It’s ironic, that the last thing any PC user wants to see managed to save the day. If you’d asked anyone if there was ever a situation in which they’d want to see the Blue Screen of Death, you’d be hard-pressed to find an answer. Until now.
That said, if you haven’t already updated your PC with the latest security patch, or better yet, to Windows 10, you should definitely consider it. It’s better to not take any chances when it comes to your computer’s security—granted, some users can thank their lucky stars for it, but relying on the Blue Screen of Death isn’t exactly an ideal way to go about securing your computer.
June 1, 2017 / Comments Off on The dreaded ‘Blue Screen of Death’ helped save some PCs from massive ransomware hack
Microsoft announced its first laptop, the Surface Laptop, earlier this month, and now Huawei, the world’s third-largest phone manufacturer, is getting into Windows 10 laptops, too.
Though Huawei is known mostly for its budget and midrange phones (more recently with its Honor sub-brand) in the U.S., the Chinese tech giant has made more concerted efforts to be seen as a premium device maker.
The company’s flagship P10 phone sits with the best Android phones. Hell, Huawei’s even hired former “Get a Mac” actor Justin Long to push its products.
Last year, Huawei dipped its toes into the PC world with its MateBook 2-in-1 Surface Pro competitor. It was a decent device, but like all first tries it had its shortcomings such as poor battery life.
Huawei’s new MateBook X — the company’s first clamshell laptop — is aimed squarely at Apple’s entire MacBook lineup.
Thinner than MacBook
More ports than MacBook
Like its flagship phones, the MateBook X has a unibody aluminum design and is built for thinness and lightness. The 13-inch laptop measures just 0.49 inches at its thickest point — thinner than the MacBook (0.52 inches) and MacBook Pro (0.59 inches). It only weighs 2.31 pounds compared to the MacBook Pro’s 3.02 pounds.
Thin as the laptop is, it’s still plenty powerful inside. The 13-inch non-touchscreen IPS display is made of Corning Gorilla Glass and boasts a 2,160 x 1,440 resolution. And, yes, the keyboard’s backlit.
Under the hood, it’s packing a fanless 7th-generation “Kaby Lake” Intel Core i5 or i7 processors, Intel HD Graphics 620, 4GB or 8GB of RAM, and 256GB or 512GB of SSD storage. Huawei also claims up to 10 hours of battery life for watching 1080p-resolution video. There’s also Dolby Atmos Sound inside.
For ports, the MateBook X has two USB-C ports, a power button that doubles as fingerprint sensor (fancy!), and a headphone jack. In the U.S., Huawei’s including the MateDock 2, which includes a full-sized USB port, USB-C, VGA, and HDMI port. Also bundled is a USB to USB-C dongle.
I haven’t seen the laptop in person so I can’t say how the device feels. But if the old MateBook tablet and Huawei’s excellent industrial design for its phones are any indication, the MateBook X could be the laptop to keep any eye on when it launches this summer. Plus, it comes in rose gold. Hopefully the price is lower than a MacBook, too.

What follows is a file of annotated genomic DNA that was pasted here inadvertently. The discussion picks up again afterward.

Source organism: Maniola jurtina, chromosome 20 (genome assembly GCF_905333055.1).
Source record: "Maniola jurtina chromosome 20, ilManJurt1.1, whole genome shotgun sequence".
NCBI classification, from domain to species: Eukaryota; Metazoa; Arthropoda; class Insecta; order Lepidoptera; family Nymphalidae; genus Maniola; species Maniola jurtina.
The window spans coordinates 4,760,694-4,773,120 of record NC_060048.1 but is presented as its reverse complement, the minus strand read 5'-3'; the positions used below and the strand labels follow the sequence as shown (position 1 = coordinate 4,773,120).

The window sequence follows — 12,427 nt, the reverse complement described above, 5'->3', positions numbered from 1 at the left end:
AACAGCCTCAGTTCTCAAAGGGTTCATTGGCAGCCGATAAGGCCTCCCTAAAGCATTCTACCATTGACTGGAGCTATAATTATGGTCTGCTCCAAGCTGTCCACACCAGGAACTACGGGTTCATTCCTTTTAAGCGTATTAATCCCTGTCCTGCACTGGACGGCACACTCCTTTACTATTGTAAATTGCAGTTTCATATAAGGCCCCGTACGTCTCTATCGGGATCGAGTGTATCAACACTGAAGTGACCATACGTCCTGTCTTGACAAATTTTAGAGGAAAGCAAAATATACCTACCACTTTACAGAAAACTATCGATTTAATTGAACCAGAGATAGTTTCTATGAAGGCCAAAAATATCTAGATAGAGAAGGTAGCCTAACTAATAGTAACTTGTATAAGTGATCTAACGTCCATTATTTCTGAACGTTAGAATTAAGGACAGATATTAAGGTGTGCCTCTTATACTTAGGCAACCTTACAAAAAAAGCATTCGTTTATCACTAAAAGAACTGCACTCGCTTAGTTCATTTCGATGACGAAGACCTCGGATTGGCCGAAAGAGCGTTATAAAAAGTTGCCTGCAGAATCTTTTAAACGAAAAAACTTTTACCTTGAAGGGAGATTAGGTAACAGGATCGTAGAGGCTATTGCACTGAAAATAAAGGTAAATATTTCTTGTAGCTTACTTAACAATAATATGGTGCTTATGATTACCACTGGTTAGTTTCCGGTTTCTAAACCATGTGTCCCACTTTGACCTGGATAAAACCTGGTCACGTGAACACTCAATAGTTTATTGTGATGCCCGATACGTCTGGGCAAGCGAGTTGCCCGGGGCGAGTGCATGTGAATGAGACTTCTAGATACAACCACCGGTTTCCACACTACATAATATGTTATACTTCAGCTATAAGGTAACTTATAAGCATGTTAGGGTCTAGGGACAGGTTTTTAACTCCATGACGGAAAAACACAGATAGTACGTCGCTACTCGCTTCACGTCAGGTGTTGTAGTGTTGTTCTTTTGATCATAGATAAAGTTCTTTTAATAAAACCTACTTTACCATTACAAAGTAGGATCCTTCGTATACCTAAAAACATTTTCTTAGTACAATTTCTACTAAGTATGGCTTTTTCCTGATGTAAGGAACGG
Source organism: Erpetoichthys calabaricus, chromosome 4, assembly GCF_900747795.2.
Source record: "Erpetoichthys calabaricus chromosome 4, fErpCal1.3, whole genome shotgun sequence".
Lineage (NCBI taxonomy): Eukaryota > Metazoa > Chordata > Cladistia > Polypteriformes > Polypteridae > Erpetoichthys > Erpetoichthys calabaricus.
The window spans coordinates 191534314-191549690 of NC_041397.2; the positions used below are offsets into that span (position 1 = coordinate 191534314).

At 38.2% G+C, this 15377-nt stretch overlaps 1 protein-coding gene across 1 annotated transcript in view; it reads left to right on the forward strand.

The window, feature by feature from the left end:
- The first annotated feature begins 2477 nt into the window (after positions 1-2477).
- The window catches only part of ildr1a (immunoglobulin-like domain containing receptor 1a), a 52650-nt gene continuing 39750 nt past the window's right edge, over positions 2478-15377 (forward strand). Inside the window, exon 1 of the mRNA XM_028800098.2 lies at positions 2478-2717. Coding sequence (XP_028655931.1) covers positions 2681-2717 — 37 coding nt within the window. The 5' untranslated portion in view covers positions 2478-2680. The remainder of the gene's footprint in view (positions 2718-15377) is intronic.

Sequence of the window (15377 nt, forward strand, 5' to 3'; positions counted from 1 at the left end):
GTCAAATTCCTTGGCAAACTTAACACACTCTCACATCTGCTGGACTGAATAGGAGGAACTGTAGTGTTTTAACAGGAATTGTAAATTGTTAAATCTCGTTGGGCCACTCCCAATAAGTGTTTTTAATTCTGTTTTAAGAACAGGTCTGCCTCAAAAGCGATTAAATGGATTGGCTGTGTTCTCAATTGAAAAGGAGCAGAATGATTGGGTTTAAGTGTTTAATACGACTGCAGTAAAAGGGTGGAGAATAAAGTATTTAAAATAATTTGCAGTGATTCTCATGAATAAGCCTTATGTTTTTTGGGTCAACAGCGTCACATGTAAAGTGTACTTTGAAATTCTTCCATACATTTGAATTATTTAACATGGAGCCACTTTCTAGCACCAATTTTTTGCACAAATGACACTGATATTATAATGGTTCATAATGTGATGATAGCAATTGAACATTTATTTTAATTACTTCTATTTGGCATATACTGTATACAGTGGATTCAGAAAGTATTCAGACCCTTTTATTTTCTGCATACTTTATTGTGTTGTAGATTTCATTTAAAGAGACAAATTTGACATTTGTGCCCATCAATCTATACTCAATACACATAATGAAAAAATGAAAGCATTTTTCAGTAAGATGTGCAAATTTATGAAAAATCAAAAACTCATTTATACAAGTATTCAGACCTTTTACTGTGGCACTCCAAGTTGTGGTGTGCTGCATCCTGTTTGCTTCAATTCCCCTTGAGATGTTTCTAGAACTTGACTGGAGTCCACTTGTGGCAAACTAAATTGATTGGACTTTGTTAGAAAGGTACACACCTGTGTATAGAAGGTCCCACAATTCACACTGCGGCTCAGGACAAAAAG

The MateBook X isn’t Huawei’s only laptop. Alongside the 13-incher is a the MateBook D, a 15.6-inch Windows 10 laptop.
While not quite as premium as the MateBook X, the MateBook D is still a decent machine with an all-aluminum body, a full HD resolution display, a discrete graphics card, and a full range of ports.
Specs for the MateBook D include seventh-gen Kaby Lake Intel Core i5 or i7 processors, up to 16GB of RAM, up to 1TB of storage with several configurations split combining a traditional hard drive and SSD, and discrete graphics (up to Nvidia 940MX). Battery life is pegged at around 8.5 hours of local video playback.
The MateBook D has two USB 3.0 ports, one USB 2.0 port, a headphone jack, and an HDMI port.
The MateBook D ships this summer. Pricing is also TBD.
In addition to the new laptops, Huawei’s also updated its 2-in-1 to the MateBook E.
The new 2-in-1 has the same 12-inch screen as the old one, but this time around the 1080p screen’s been upgraded to 2K (2,160 x 1,440) resolution.
Performance gets a boost across the board with seventh-gen Intel Core m3 or Core i7 processors, up to 8GB of RAM, and up to 512GB of SSD storage. The company advertises up to 9 hours of video playback.
Huawei says it’s also improved the 2-in-1’s less noticeable features; the magnetic connector for the keyboard is stronger thanks to a reduction in pins from seven to three, and the included folio case is adjustable from 10 degrees to 160 degrees, compared to the original folio case’s three angles.
The MateBook E also ships this summer with pricing TBD.
May 23, 2017 / Comments Off on This hot MacBook replacement is from a company you’ve never heard of
The ransomware WannaCry has infected hundreds of thousands of computer systems around the globe, but a security researcher claims he’s figured out how to beat it.
In some cases, that is.
Adrien Guinet says that he was able to decrypt a ransomwared computer running Windows XP in his lab by discovering the prime numbers that make up the WannaCry private key. The private key is what a ransomware victim would need to buy off his attackers in order to regain access to his own files, but Guinet says he was able to do this without paying any Bitcoin ransom.
Importantly, Guinet acknowledges this technique has only been demonstrated to work on a computer running Windows XP. Why does that matter? Despite initial reports, those systems were not affected by the major May 12 outbreak as the worm that spread the ransomware didn’t hit those systems.
However, WannaCry itself doeswork on XP — suggesting that if the ransomware manages to spread to XP this new technique could be used to help future victims.
There are some other provisos as well.
“In order to work, your computer must not have been rebooted after being infected,” Guinet wrote on Github. “Please also note that you need some luck for this to work,” he added, “and so it might not work in every cases!”
Why luck? As Guinet explains, when WannaCry infects a computer it generates encryption keys that rely on prime numbers. Here comes the important part: The ransomware “does not erase the prime numbers from memory before freeing the associated memory.”
“If you are lucky (that is the associated memory hasn’t been reallocated and erased),” continues Guinet, “these prime numbers might still be in memory.”
If you can recover those prime numbers, as Guinet says he did, you can decrypt your files.
Guinet released the software he used to decrypt the infected system to the public. He calls it “Wannakey.”
As mentioned above, Wannakey has not been tested on a large scale and so it may not be a silver bullet. It does, however, suggest that data considered lost in future ransomware attacks may actually be recoverable. And that is some much needed good news.
May 18, 2017 / Comments Off on Security researcher says he’s figured out how to decrypt WannaCry